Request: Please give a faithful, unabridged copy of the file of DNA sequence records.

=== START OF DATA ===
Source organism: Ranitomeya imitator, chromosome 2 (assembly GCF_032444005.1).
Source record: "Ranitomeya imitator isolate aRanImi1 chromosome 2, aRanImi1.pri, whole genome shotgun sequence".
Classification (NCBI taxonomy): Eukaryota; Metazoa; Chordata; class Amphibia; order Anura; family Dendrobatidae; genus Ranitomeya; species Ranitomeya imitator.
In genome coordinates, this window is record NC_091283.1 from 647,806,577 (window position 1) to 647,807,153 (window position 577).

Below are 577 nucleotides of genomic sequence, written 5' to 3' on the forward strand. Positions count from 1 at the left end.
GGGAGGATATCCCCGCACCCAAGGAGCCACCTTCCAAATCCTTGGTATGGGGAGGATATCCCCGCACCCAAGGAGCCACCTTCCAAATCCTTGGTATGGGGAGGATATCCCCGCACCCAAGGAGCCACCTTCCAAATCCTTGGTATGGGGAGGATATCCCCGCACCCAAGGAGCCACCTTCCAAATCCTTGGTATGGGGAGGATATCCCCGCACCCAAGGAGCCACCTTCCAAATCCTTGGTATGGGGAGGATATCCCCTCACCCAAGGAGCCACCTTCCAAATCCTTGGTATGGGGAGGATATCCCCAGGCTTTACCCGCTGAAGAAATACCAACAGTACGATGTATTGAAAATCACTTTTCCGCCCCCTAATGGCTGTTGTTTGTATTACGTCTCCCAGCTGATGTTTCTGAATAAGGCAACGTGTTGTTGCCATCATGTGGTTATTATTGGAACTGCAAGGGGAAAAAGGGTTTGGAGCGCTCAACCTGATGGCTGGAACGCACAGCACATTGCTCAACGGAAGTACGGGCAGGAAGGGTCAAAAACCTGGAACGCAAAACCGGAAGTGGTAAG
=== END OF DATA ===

Source organism: Ranitomeya imitator, chromosome 2 (assembly GCF_032444005.1).
Source record: "Ranitomeya imitator isolate aRanImi1 chromosome 2, aRanImi1.pri, whole genome shotgun sequence".
Classification (NCBI taxonomy): Eukaryota; Metazoa; Chordata; class Amphibia; order Anura; family Dendrobatidae; genus Ranitomeya; species Ranitomeya imitator.
In genome coordinates, this window is record NC_091283.1 from 647,806,577 (window position 1) to 647,807,153 (window position 577).

Below are 577 nucleotides of genomic sequence, written 5' to 3' on the forward strand. Positions count from 1 at the left end.
GGGAGGATATCCCCGCACCCAAGGAGCCACCTTCCAAATCCTTGGTATGGGGAGGATATCCCCGCACCCAAGGAGCCACCTTCCAAATCCTTGGTATGGGGAGGATATCCCCGCACCCAAGGAGCCACCTTCCAAATCCTTGGTATGGGGAGGATATCCCCGCACCCAAGGAGCCACCTTCCAAATCCTTGGTATGGGGAGGATATCCCCGCACCCAAGGAGCCACCTTCCAAATCCTTGGTATGGGGAGGATATCCCCTCACCCAAGGAGCCACCTTCCAAATCCTTGGTATGGGGAGGATATCCCCAGGCTTTACCCGCTGAAGAAATACCAACAGTACGATGTATTGAAAATCACTTTTCCGCCCCCTAATGGCTGTTGTTTGTATTACGTCTCCCAGCTGATGTTTCTGAATAAGGCAACGTGTTGTTGCCATCATGTGGTTATTATTGGAACTGCAAGGGGAAAAAGGGTTTGGAGCGCTCAACCTGATGGCTGGAACGCACAGCACATTGCTCAACGGAAGTACGGGCAGGAAGGGTCAAAAACCTGGAACGCAAAACCGGAAGTGGTAAG